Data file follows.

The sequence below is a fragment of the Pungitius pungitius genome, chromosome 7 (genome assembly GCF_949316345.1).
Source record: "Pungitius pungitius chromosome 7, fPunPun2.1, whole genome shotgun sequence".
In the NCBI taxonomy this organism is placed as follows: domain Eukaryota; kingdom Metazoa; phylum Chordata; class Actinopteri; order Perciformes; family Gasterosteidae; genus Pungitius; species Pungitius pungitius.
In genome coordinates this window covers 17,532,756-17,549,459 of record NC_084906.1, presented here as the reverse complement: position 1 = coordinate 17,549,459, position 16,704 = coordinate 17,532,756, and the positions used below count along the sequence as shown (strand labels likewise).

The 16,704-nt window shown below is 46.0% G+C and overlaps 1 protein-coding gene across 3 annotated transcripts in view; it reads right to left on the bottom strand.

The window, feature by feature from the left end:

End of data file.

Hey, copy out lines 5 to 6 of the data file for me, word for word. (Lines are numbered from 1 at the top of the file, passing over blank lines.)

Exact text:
The 16,704-nt window shown below is 46.0% G+C and overlaps 1 protein-coding gene across 3 annotated transcripts in view; it reads right to left on the bottom strand.

The window, feature by feature from the left end: